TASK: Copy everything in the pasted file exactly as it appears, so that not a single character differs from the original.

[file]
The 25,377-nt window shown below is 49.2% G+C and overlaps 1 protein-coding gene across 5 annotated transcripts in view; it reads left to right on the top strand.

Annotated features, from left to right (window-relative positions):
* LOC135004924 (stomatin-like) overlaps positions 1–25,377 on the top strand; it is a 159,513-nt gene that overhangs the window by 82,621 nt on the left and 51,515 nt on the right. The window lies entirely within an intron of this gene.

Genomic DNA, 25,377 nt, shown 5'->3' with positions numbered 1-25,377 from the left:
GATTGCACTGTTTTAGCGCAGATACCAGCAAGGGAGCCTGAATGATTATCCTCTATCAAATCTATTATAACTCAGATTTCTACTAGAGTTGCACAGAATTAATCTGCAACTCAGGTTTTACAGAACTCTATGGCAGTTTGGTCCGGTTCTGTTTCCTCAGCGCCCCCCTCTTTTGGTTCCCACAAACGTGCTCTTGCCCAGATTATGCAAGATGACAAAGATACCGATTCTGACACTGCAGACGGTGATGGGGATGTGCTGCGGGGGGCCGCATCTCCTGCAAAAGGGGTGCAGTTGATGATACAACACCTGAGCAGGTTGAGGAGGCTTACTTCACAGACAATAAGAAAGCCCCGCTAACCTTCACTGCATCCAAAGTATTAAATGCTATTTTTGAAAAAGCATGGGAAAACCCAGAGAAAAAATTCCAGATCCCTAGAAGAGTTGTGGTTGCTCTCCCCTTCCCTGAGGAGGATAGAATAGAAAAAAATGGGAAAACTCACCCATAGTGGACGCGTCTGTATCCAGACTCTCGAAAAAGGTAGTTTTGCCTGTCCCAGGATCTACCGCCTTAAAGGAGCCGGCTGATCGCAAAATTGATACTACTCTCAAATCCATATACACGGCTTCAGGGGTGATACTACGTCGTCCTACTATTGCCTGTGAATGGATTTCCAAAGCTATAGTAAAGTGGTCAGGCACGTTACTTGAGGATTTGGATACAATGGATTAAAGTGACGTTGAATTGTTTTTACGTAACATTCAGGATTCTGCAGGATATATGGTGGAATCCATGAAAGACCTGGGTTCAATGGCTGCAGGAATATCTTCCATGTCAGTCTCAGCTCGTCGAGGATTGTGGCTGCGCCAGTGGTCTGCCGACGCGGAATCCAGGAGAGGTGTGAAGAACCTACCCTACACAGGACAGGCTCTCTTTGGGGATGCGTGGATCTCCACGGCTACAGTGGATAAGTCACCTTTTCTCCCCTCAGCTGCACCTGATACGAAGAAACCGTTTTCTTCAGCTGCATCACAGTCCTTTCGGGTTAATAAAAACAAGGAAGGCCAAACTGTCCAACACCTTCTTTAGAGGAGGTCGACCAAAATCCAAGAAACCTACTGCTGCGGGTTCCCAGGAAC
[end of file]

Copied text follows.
The 25,377-nt window shown below is 49.2% G+C and overlaps 1 protein-coding gene across 5 annotated transcripts in view; it reads left to right on the top strand.

Annotated features, from left to right (window-relative positions):
* LOC135004924 (stomatin-like) overlaps positions 1–25,377 on the top strand; it is a 159,513-nt gene that overhangs the window by 82,621 nt on the left and 51,515 nt on the right. The window lies entirely within an intron of this gene.

Genomic DNA, 25,377 nt, shown 5'->3' with positions numbered 1-25,377 from the left:
GATTGCACTGTTTTAGCGCAGATACCAGCAAGGGAGCCTGAATGATTATCCTCTATCAAATCTATTATAACTCAGATTTCTACTAGAGTTGCACAGAATTAATCTGCAACTCAGGTTTTACAGAACTCTATGGCAGTTTGGTCCGGTTCTGTTTCCTCAGCGCCCCCCTCTTTTGGTTCCCACAAACGTGCTCTTGCCCAGATTATGCAAGATGACAAAGATACCGATTCTGACACTGCAGACGGTGATGGGGATGTGCTGCGGGGGGCCGCATCTCCTGCAAAAGGGGTGCAGTTGATGATACAACACCTGAGCAGGTTGAGGAGGCTTACTTCACAGACAATAAGAAAGCCCCGCTAACCTTCACTGCATCCAAAGTATTAAATGCTATTTTTGAAAAAGCATGGGAAAACCCAGAGAAAAAATTCCAGATCCCTAGAAGAGTTGTGGTTGCTCTCCCCTTCCCTGAGGAGGATAGAATAGAAAAAAATGGGAAAACTCACCCATAGTGGACGCGTCTGTATCCAGACTCTCGAAAAAGGTAGTTTTGCCTGTCCCAGGATCTACCGCCTTAAAGGAGCCGGCTGATCGCAAAATTGATACTACTCTCAAATCCATATACACGGCTTCAGGGGTGATACTACGTCGTCCTACTATTGCCTGTGAATGGATTTCCAAAGCTATAGTAAAGTGGTCAGGCACGTTACTTGAGGATTTGGATACAATGGATTAAAGTGACGTTGAATTGTTTTTACGTAACATTCAGGATTCTGCAGGATATATGGTGGAATCCATGAAAGACCTGGGTTCAATGGCTGCAGGAATATCTTCCATGTCAGTCTCAGCTCGTCGAGGATTGTGGCTGCGCCAGTGGTCTGCCGACGCGGAATCCAGGAGAGGTGTGAAGAACCTACCCTACACAGGACAGGCTCTCTTTGGGGATGCGTGGATCTCCACGGCTACAGTGGATAAGTCACCTTTTCTCCCCTCAGCTGCACCTGATACGAAGAAACCGTTTTCTTCAGCTGCATCACAGTCCTTTCGGGTTAATAAAAACAAGGAAGGCCAAACTGTCCAACACCTTCTTTAGAGGAGGTCGACCAAAATCCAAGAAACCTACTGCTGCGGGTTCCCAGGAAC